From an article titled "Satan Ale Pulled From the Pig's Shelves:
"'The names of these beers have nothing to do with any religious statement or message, but they simply refer to the old brewing traditions, and the hard work near the fire of the cooking vessels,' stated a Brewery De Block representative via e-mail. 'As a matter of fact, the Belgian football players are called the Red Devils, and a lot of beers from Belgium and other countries have brand names like Biere du Demon, Delirium Tremens, Luciver, Duvel, etc. I have never met anybody here who said that they were upset about these old traditions.'"
The last beer I had before I began Beer Fast 2010 was Old Rasputin Russian Imperial Stout from North Coast Brewing Company. I'll go ahead and mention that it was a hell of a good beer--malty, heavy without being syrupy, and just a little bit chocolatey. I enjoyed that beer while celebrating Mother's Day at Sweet Grass, a new favorite restaurant in Cooper-Young.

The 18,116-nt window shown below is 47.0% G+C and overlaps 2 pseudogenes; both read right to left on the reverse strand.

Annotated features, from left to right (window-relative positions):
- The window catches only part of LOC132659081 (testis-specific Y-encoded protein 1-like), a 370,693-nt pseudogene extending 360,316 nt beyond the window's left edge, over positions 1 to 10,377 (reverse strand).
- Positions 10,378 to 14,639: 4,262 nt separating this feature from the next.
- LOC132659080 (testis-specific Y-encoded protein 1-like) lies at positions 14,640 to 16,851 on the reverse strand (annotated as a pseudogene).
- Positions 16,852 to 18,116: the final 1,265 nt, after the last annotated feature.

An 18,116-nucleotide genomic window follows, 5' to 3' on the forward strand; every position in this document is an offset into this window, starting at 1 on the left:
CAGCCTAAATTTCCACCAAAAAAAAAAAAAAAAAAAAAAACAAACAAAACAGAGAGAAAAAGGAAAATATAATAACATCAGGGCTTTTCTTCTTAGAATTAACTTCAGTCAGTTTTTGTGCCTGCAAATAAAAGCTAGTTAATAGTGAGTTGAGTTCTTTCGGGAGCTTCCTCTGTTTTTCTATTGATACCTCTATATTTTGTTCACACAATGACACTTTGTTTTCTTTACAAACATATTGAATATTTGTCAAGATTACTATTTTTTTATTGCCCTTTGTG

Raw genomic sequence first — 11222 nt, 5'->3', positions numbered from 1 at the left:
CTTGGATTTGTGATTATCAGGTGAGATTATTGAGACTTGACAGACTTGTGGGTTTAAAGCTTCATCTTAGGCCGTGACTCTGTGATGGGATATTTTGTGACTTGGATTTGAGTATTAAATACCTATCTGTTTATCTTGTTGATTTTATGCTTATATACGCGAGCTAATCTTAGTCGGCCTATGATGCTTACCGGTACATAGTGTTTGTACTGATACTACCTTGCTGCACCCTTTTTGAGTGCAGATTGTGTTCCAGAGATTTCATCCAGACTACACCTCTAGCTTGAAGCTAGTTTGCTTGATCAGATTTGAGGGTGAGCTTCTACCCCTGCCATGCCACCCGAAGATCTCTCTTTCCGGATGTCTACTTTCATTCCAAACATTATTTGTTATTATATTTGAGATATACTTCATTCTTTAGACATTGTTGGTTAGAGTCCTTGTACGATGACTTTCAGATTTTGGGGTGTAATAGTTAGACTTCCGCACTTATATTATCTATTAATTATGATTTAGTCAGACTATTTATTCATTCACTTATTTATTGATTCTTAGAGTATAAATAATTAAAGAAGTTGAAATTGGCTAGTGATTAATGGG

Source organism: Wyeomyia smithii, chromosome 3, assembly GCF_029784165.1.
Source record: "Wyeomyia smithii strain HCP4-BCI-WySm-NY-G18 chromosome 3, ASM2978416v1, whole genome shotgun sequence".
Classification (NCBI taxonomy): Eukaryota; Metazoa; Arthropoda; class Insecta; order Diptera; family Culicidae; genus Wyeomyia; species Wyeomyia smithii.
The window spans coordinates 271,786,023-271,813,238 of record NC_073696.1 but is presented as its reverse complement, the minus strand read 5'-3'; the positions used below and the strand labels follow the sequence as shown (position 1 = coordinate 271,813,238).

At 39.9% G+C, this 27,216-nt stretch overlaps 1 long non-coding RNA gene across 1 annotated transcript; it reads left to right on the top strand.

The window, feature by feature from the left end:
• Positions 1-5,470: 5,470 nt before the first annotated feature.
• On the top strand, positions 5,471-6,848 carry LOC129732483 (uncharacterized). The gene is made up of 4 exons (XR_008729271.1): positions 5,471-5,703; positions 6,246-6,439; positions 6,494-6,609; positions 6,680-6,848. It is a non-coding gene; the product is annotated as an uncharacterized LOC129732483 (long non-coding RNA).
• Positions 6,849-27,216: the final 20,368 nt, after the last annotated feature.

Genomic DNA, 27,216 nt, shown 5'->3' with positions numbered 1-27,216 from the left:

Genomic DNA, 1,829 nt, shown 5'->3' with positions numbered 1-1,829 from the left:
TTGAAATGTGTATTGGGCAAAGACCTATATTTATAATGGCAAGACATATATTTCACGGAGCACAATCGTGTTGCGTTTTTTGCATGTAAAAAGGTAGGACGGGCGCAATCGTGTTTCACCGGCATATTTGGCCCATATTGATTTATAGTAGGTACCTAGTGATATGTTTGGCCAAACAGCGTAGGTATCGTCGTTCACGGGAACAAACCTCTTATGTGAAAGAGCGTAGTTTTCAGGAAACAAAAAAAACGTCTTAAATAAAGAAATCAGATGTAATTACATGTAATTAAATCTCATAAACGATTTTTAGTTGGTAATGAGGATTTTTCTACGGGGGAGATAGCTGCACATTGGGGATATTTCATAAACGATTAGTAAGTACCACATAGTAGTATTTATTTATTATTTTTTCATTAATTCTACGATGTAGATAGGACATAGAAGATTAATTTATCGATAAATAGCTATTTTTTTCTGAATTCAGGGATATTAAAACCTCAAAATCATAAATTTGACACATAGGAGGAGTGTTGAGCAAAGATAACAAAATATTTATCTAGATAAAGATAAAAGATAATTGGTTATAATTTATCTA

Had I bought this beer for home consumption, however, I would have not added the empty bottle to my growing collection...as much as I enjoyed that stout, I would have felt, well, uneasy having such a questionable character leer down at me (and my wife) from the top of my kitchen cabinets.
I ran into a similar dilemma a few weeks ago, when I decided to recycle instead of display the empty bottle that had contained Avery's White Rascal, another beer I very much liked but about whose diabolical label I was less than enthusiastic about keeping around. Even in my limited beer-drinking experience, I've come across many beers whose names and/or labels give at least a wink and nod to the Evil One: HopDevil, Duvel, several Unibroue varieties...and that's just off the top of my head. Moreover, these cervezas celebrating the Unsavory One are generally the big, strong, and very tasty beers that I usually prefer.
I have not yet reached the point at which, for me, drinking such beers in and of itself precipitates a moral crisis (though drinking too many of these high-gravity brews in a single setting might).
Nor is this a comprehensive reflection on the origins of beer names and the history of the beer-Beelzebub connection.
Hell, maybe it's 99% marketing.
But I do feel better about ditching those bottles afterward.
Sunday: 6 miles on the treadmill
Monday: 7 miles on the treadmill
Tuesday: 3.1 miles on the treadmill
Today: 6.25 miles on the road